XX. 'To walk beside the river in the dawn'
To walk beside the river in the dawn
by Robert Silliman Hillyer
Is fair indeed when spring is in the breeze,
Bird-carollings, the mumbling hum of bees
Sing matins from the dew-bespangled lawn;
And dancing there behind those druid trees,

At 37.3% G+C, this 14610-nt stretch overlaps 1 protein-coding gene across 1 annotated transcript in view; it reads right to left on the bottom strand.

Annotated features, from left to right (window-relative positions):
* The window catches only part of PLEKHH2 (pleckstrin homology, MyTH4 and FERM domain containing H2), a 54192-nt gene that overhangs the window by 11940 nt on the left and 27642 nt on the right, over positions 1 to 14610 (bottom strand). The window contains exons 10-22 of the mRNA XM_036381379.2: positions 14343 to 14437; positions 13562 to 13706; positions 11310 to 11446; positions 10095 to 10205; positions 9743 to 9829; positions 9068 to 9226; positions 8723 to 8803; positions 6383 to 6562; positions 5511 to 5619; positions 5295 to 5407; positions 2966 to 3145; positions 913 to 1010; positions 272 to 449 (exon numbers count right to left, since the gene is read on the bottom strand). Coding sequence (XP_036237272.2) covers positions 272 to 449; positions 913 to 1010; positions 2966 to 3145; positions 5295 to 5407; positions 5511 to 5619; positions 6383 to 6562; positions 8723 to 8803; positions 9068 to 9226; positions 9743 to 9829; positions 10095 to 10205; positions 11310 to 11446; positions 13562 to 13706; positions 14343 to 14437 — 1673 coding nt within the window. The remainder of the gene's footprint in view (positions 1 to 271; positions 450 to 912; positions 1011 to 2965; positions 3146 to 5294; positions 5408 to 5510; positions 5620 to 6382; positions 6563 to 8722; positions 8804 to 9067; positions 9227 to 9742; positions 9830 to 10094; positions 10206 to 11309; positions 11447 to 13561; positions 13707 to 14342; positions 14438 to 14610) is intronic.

Lurks in delight a little singing faun,
Who laughs at us, and yet is always gone
When we would trace his scattered melodies.
Alone, dear love, with thee and the new day,
Now am I radiant like the golden fields,
No distant longing and no dim dismay,
Nought but the gladness that the hour yields.
To walk beside the river is most fair
When Love is young and spring is in the air!